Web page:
Reading Time: 4 minutes

Review by Laura Besley


Publisher: Fairlight Books
224 pages
RRP: £8.99


Broadwater Farm was a working farm going all the way back to the nineteenth century. Stables, carts, cattle and harvests. Perhaps teachers hope that knowing this local history will give us some kind of pride, remind us of the industry that once took place here and make us think that we have some of that in us, that we belong.

Jac Shreeves-Lee’s debut collection, Broadwater: short stories grounded in Tottenham, is comprised of 14 short stories and a brief introduction narrated by Ricky, the protagonist in the final story. These gritty stories about love and loss, race and belonging, ageing and hope are interlinked, to lesser and greater degrees, creating a strong feeling of cohesion, of community, which is precisely what the collection is about: the community of Broadwater Farm.

There is a feeling of inevitability about love and loss within these stories, as if its coming or going is totally out of the characters’ control. One example is when Ruth ‘can’t ask what the point is and tell [Dave] that love can only ever hurtle towards its own end.’ Or when ‘Winston doesn’t expect Karen to understand; they often miss one another’s meaning and he’s learned to push down the hurt of her cool dismissals.’ And whereas Binty, Ruth’s sister, once thought ‘love cancelled out everything’ now feels she has no control over the fact that her relationship with Dan has ended; she is Dan’s victim, Dan’s prey’ and has ‘OLD, obsessive love disorder, which affects about 0.1% of adults.’

Race and a sense of belonging feature heavily within the lives of these characters. When it was suggested that Winston, who dresses up as Santa every year to commemorate the loss of his son, form part of an ethnic group and stay ‘at the back, in front of the wheelchair users, to make a “statement”,’ his wife, Karen, responded, with the following:

‘I know about racism in a way you couldn’t possibly know,’ Karen said. ‘You know about how racism is received, but I know how racism works, how it’s done. I can beat the organisers at the own game. Watch me; I know how they think. I’m white, Winston, and I know what that means. A lot of white people don’t recognise their whiteness much less accept the privilege that comes with it.’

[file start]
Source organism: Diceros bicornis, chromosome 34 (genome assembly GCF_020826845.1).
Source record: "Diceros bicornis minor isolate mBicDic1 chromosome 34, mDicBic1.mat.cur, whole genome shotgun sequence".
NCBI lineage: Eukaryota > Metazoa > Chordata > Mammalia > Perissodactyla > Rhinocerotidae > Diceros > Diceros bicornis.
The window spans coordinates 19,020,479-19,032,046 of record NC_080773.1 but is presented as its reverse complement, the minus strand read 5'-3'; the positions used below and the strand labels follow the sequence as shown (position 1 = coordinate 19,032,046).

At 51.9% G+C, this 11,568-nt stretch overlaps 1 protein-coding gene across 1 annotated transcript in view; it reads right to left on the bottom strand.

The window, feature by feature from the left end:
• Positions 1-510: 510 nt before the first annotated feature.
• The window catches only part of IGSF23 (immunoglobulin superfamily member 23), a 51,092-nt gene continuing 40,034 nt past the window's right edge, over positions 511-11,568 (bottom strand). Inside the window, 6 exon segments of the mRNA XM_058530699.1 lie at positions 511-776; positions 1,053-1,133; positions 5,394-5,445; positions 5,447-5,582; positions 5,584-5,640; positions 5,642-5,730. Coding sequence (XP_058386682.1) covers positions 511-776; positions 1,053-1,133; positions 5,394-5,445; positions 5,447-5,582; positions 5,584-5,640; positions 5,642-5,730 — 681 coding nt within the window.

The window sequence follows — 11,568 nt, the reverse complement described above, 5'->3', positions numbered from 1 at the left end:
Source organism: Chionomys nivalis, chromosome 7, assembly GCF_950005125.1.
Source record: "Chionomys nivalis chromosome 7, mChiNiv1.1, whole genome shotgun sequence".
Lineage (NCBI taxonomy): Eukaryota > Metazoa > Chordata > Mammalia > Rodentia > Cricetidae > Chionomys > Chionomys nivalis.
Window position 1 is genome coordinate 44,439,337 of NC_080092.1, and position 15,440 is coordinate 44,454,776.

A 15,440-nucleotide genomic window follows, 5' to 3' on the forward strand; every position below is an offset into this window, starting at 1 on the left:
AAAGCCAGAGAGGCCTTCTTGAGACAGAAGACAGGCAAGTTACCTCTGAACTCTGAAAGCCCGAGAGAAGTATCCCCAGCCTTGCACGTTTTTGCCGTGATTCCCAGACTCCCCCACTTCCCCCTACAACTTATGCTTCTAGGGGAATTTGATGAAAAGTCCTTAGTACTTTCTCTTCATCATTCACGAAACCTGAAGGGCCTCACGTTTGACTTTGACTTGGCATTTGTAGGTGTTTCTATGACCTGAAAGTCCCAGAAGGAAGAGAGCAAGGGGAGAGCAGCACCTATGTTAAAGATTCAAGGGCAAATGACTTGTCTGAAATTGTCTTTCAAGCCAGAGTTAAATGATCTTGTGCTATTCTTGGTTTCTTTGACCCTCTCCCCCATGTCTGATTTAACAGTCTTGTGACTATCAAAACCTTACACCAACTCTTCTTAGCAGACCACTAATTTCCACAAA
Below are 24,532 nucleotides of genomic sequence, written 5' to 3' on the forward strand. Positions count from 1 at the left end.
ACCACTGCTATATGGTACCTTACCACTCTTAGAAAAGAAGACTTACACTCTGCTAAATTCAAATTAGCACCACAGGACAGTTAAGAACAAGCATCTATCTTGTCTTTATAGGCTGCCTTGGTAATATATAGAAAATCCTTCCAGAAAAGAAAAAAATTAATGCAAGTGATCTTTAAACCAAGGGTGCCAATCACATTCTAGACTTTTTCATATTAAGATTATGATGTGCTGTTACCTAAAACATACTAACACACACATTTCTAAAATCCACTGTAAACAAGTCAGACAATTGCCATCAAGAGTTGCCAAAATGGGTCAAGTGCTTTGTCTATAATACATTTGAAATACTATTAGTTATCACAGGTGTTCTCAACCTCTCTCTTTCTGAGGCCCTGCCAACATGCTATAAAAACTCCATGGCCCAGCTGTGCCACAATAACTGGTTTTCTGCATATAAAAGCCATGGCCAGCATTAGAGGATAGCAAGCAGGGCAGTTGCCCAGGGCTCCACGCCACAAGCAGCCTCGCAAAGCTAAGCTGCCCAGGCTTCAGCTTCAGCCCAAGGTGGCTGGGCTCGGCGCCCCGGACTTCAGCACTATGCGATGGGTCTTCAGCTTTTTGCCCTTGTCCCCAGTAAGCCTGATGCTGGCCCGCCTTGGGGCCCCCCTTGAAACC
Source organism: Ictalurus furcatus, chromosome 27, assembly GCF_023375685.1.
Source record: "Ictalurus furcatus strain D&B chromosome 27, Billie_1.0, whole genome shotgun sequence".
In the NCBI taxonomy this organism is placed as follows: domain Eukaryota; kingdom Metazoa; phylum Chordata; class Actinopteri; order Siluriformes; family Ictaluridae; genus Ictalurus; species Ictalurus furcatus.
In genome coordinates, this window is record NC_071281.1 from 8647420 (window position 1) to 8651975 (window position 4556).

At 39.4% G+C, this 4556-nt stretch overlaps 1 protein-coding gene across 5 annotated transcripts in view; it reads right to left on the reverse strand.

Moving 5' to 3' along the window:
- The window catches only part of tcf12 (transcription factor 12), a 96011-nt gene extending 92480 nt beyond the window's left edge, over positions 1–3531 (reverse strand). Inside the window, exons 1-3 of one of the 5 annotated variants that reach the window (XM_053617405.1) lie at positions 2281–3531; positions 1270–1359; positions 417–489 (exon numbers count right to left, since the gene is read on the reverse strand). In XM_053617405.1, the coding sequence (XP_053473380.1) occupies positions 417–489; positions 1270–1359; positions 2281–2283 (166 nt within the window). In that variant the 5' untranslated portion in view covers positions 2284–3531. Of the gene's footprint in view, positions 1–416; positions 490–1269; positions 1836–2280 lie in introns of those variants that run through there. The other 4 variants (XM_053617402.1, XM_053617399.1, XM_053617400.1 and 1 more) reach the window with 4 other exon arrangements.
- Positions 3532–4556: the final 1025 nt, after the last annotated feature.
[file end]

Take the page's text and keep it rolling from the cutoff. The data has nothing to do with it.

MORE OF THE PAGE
In ‘Michelle’s Story,’ Michelle starts a relationship with Gladys – a white woman much older than her and is upset when Gladys bites her while lovemaking. ‘[I]t’s weird but white women always bite me in bed. […] I read somewhere that biting’s a form of ownership, marking one’s territory, branding.’ Gladys doesn’t feel it’s important, or sinister, saying, ‘[p]erhaps it’s not about ethnicity or race at all.’ To which Michelle replies: ‘Not about race, Glad? When isn’t anything about race when you boil it down?’

Ageing and a lack of control over our bodies is a theme that runs throughout the collection. ‘For Norma bodies are mysteries. They commit mutiny every day but are never held to account.’ Norma, who had a stroke before she turned forty, is now in a wheelchair and has lost the ability to walk or talk, feels ‘gaoled’ by her body and ‘is convinced God takes away those gifts we don’t use.’

‘Olivia’s Story’ spans an entire lifetime, with particular focus on her early days, and her final ones which were spent at Belleview House, a nursing home. Subsequently, in ‘Seb’s Story’, Olivia tells Seb she’s ‘not frightened of death […] It’s the way of all living things.’

Talking to his best friend, Paula, Sebs asks, ‘Do you think we’ll mess up when we’re older?’ and Paula replies: ‘Probably. Looks like that’s all adults do, and then they get dementia and die.’ What seems like a throwaway comment from one young person to another, on reflection carries significant weight; not only for the lives within the stories of this collection, but for real life, the one we as readers are living and breathing and just trying to get through as best we can, messing up as little as possible, before we slip into old age and beyond.

Despite all the darkness and desolation, there are lighter moments and stories of hope, particularly Ricky’s story which mirrors the introduction; looking at not just his life, but the community of Broadwater Farm. Ricky’s friend, Tiny, belittles the redevelopment of the area, complaining that ‘[t]he stadium is just another Trojan horse’ and ‘[b]ig money don’t trickle down’, but Ricky refuses to be pulled into the negativity of his friend and is convinced ‘[c]hange is coming.’

The stories in Broadwater are all highly enjoyable. They do that wondrous thing of breaking open a world, just a fraction, to allow readers a glimpse of what it would be like to live it, to live in ‘Glorious technicolour Tottenham.’


Laura Besley is the author of micro fiction collection, 100neHundred (Arachne Press, 2021), and flash fiction collection, The Almost Mothers (Dahlia Books, 2020). She has been listed by TSS Publishing as one of the top 50 British and Irish Flash Fiction writers. Her work has been nominated for Best Micro Fiction and her story, To Cut a Long Story Short, appears in the 2021 Best Small Fiction anthology. Having lived in the Netherlands, Germany and Hong Kong, she now lives in land-locked central England and misses the sea. She tweets @laurabesley